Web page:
Objective: This paper explores suicidal ideation among reproductive-aged, ever-married women in Bangladesh and its association with physical, sexual, and emotional violence by their husband.
Methods: Population-based data were used in this analysis from a 2001 survey conducted as part of World Health Organization multicountry study on domestic violence against women in rural and urban Bangladesh. All ever-married, reproductive-aged women participating in the survey (n=2,702) were included in the current analysis. Multilevel logistic regression analysis was used for assessing association between violence and suicidal ideation among women.
Results: Results show that the prevalence of lifetime suicidal ideation among reproductive aged ever-married women in Bangladesh was high (11%-14%) compared with other countries in the world. About 5%-6% of the ever-married women in the rural and urban sites reported having suicidal ideation during the last 4 weeks. Compared with emotionally nonabused women, suicidal ideation during the last 4 weeks was twice as likely among rural women and 3 times more likely among urban women reporting emotional violence by their husband during the last 12 months. Rural women who were severely physically abused by their husband during the last 12 months were 4 times more likely and urban women twice as likely to report suicidal ideation during the last 4 weeks compared with women who were not exposed to such violence. Suicidal ideation was not associated with sexual violence by the husband in any of the study sites.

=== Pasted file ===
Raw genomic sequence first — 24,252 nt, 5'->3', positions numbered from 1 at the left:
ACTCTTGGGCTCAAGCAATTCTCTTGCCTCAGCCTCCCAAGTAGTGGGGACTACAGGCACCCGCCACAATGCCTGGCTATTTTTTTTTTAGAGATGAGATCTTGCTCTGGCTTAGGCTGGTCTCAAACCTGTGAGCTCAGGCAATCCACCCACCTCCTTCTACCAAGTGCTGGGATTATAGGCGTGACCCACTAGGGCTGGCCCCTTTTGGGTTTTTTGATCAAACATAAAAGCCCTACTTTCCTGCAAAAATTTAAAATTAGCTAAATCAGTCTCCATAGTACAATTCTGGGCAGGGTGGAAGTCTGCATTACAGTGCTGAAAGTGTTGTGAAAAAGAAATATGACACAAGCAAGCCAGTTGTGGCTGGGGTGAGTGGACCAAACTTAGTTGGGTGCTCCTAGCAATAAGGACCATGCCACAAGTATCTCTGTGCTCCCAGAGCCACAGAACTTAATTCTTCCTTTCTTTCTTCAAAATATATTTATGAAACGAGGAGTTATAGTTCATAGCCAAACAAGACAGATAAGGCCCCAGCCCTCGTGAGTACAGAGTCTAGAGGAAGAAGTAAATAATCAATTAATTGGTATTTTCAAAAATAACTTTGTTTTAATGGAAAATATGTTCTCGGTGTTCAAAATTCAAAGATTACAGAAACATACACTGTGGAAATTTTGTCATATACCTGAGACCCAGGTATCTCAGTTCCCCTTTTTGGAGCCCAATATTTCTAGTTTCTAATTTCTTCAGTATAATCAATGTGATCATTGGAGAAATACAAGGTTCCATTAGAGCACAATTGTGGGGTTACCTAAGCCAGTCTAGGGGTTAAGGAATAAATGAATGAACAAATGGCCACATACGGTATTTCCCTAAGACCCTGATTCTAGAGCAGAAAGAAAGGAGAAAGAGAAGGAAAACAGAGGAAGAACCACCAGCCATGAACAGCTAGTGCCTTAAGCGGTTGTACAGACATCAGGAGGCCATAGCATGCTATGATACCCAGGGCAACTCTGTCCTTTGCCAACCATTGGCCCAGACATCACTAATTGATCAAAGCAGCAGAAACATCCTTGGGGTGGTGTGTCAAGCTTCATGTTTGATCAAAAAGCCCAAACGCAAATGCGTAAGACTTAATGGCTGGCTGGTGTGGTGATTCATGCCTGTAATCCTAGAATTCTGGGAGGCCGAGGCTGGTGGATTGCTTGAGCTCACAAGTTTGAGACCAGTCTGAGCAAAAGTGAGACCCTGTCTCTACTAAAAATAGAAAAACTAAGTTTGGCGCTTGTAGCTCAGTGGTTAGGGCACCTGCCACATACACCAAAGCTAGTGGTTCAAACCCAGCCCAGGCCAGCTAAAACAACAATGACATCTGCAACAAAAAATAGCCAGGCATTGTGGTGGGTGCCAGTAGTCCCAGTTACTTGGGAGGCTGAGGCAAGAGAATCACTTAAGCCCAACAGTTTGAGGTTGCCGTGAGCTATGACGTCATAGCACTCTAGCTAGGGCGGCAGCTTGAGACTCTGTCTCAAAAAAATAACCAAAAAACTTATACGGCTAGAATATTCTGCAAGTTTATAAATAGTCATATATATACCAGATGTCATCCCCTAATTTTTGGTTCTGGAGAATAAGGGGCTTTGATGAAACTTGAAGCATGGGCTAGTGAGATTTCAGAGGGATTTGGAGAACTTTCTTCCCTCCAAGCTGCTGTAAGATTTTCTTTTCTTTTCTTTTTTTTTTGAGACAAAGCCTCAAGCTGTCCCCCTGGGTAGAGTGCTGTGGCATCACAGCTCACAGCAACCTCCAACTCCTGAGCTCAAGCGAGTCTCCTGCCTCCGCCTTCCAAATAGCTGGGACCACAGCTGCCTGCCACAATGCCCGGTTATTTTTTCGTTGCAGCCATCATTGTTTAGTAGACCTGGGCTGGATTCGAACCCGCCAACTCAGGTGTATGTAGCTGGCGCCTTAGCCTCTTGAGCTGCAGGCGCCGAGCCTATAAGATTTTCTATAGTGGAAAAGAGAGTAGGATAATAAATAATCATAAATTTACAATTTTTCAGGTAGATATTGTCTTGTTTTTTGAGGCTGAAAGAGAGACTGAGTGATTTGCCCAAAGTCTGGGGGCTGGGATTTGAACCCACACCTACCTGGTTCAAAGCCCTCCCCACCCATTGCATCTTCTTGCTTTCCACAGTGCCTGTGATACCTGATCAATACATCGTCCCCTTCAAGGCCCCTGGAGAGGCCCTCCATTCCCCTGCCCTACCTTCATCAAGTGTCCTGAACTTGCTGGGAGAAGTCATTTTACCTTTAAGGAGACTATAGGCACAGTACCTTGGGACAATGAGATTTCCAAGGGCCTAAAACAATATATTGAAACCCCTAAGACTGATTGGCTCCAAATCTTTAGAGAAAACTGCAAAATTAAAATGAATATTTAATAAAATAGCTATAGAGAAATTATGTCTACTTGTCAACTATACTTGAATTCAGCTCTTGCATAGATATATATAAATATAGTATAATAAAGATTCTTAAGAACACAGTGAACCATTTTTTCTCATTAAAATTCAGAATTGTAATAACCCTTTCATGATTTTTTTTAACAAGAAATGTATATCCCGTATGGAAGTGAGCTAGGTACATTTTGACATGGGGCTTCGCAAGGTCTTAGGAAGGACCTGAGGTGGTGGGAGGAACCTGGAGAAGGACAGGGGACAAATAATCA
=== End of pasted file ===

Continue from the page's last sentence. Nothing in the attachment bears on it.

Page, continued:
Conclusion: Severe physical and emotional violence against women has to be addressed to reduce suicidal ideation among women manifesting severe mental health problems.